FOSS maven says $29 'Freedom Box' will kill Facebook
You say you want a revolution?
Concerned about Facebook, Google, and other companies that make billions brokering sensitive information, free-software champion Eben Moglen has unveiled a plan to populate the internet with tiny, low-cost boxes that are designed to preserve individuals' personal privacy.
The Freedom Box, as the chairman of the Software Freedom Law Center has christened it, would be no bigger than power adapters for electronic appliances. The inexpensive devices would be deployed in a peer-to-peer fashion in homes and offices to process email, voice-over-IP communications, and the sharing of pictures, among other things. The decentralized structure of the devices is in stark contrast to today's biggest internet providers, which offer the same services in exchange for users turning over some of their most trusted secrets.
Public enemy No. 1 is Facebook founder Mark Zuckerberg, who in Moglen's eyes, “has done more harm to the human race than anybody else his age.”
“He has to remarkable extent succeeded with a very poor deal, namely 'I will give you free web-hosting and some PHP doodads and you get spying for free all the time,'” Moglen said during a meeting last year of the Internet Society's New York branch. “And it works.”
As Moglen envisions them, Freedom Boxes would be used to perform a wealth of services that most of the world has been brainwashed into believing are better performed in the cloud. Secure backups that automatically store data in encrypted form would be performed on the Freedom Boxes of our friends, just as their encrypted data would be stored on ours.
The boxes would also be used to send and receive encrypted email, VoIP calls, and to act as a safer alternative to social-networking sites such as Facebook and LinkedIn.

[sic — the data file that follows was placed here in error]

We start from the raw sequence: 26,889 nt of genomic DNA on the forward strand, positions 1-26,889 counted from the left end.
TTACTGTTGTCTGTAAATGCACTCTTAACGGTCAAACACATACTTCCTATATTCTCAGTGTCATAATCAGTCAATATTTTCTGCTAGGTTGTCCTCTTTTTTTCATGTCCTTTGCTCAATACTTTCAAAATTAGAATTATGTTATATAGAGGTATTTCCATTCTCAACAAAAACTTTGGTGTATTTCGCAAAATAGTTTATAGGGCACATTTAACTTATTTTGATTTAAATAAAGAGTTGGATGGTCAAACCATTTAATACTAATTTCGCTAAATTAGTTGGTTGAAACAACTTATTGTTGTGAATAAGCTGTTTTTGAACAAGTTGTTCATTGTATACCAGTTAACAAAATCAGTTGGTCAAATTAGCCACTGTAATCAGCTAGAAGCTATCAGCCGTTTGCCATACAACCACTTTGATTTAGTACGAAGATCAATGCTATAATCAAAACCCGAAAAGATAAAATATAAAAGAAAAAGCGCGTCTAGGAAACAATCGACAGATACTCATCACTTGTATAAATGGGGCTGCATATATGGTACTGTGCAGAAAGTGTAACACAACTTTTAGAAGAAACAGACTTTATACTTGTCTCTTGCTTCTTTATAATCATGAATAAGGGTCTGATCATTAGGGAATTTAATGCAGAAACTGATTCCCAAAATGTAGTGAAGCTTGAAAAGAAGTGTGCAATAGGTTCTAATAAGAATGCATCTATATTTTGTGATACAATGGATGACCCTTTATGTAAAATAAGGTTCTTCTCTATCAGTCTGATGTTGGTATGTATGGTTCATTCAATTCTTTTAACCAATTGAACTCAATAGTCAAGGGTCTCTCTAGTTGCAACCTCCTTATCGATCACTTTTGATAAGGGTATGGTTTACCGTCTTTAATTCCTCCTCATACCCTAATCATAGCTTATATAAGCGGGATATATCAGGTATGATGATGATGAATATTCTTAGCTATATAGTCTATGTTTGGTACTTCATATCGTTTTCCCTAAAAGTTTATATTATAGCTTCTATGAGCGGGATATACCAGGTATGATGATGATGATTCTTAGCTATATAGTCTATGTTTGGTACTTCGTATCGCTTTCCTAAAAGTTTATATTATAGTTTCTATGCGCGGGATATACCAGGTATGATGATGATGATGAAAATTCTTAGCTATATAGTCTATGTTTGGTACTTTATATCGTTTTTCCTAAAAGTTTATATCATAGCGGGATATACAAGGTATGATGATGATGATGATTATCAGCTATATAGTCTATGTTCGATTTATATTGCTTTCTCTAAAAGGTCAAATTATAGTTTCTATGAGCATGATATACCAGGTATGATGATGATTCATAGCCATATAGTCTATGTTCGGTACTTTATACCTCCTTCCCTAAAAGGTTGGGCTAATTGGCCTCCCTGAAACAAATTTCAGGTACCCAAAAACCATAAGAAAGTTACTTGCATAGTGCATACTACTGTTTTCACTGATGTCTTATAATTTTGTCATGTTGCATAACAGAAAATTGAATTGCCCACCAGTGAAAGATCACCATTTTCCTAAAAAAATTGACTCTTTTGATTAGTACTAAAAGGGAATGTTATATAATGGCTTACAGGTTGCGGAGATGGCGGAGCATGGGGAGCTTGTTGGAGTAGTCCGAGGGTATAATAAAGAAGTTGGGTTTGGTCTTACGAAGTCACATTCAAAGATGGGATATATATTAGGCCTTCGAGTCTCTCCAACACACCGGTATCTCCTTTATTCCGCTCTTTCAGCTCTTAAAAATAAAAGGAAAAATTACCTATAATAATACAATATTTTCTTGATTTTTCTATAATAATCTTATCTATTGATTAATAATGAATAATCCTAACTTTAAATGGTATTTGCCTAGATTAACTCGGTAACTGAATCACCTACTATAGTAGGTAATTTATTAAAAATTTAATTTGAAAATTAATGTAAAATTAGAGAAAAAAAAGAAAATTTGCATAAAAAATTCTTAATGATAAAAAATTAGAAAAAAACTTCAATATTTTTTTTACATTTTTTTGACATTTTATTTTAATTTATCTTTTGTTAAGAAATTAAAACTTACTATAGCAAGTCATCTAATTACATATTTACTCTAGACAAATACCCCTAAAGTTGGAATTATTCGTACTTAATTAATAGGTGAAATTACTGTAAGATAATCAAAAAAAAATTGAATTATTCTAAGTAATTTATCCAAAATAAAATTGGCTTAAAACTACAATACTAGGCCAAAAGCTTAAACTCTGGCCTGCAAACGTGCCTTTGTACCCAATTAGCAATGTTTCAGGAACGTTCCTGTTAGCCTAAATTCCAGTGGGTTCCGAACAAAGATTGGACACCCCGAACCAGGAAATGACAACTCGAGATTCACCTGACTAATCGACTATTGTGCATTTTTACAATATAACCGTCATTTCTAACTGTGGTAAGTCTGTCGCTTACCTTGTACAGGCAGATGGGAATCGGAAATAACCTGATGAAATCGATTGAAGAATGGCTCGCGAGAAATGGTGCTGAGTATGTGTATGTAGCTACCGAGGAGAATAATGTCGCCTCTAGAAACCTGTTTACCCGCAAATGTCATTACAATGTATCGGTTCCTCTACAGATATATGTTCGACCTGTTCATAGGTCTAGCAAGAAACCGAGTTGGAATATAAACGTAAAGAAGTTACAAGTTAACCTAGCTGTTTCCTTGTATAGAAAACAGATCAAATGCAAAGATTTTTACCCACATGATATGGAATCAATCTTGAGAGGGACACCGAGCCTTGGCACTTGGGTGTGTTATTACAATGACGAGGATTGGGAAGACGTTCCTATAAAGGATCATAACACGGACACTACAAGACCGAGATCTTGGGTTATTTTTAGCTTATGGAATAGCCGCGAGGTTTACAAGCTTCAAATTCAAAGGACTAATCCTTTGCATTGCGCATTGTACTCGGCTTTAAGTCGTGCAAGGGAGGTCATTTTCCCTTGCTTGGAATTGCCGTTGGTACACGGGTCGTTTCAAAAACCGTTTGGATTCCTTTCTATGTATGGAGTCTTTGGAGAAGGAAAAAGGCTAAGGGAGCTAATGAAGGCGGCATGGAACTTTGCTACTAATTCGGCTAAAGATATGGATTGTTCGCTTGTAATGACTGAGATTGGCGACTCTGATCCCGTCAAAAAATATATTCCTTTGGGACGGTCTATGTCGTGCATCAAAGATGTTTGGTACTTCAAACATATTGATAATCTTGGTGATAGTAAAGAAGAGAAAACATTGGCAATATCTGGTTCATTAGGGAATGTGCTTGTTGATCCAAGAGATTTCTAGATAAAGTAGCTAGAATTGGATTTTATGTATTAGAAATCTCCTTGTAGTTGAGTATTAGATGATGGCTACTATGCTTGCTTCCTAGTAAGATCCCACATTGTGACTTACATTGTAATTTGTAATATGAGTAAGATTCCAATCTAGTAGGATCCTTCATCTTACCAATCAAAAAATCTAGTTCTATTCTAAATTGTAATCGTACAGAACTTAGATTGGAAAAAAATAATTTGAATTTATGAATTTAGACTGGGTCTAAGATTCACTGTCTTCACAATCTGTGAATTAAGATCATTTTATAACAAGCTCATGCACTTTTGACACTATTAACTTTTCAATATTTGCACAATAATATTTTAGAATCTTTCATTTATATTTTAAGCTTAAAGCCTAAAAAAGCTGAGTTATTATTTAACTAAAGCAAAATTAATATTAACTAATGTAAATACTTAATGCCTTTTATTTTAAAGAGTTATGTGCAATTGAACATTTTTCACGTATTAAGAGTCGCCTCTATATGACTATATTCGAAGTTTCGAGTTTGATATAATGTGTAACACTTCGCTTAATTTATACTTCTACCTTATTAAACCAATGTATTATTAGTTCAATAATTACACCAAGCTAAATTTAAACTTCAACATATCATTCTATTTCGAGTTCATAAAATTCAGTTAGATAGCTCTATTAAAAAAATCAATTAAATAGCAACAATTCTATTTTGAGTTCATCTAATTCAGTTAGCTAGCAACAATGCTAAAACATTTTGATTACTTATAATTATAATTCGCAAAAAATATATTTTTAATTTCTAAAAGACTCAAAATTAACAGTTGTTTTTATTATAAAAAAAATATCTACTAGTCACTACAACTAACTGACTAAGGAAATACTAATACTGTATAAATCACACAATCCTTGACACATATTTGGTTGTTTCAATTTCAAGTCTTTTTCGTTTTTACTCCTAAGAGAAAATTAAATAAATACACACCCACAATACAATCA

The guts of the boxes would be the Debian distribution of Linux, along with countless free applications that would presumably be developed under the same model as most of today's open source software.
The Freedom Box website gives no timeline for delivery, but Moglen told The New York Times that he could build version 1.0 in one year if he could raise “slightly north of $500,000.” The cost of plug-in devices is about $99 right now, but Moglen said they'll eventually sell for about $29. They'll run on a low-power chip. “You plug it into the wall and forget about it,” he told the NYT.
With Facebook and Twitter getting credit for fomenting protests and revolutions in the Middle East, Moglen says the ability to connect online carries immeasurable promise. But right now, most of the organizing is taking place on centralized, for-profit websites with ethics that can easily be compromised.
“As a result of which, we are watching political movements of enormous value, capable of transforming the lives of hundreds of millions of people, resting on a fragile basis, like, for example, the courage of Mr. Zuckerberg, or the willingness of Google to resist the state, where the state is a powerful business partner and a party Google cannot afford frequently to insult.”
The worthiness of a tiny, low-powered device that makes Facebook obsolete is matched only by its implausibility. We wish the Freedom Box well, but we won't be buying any stock just yet. ®
This story was updated to correct when Moglen spoke to the Internet Society.
Actually, my employer is toying with the same idea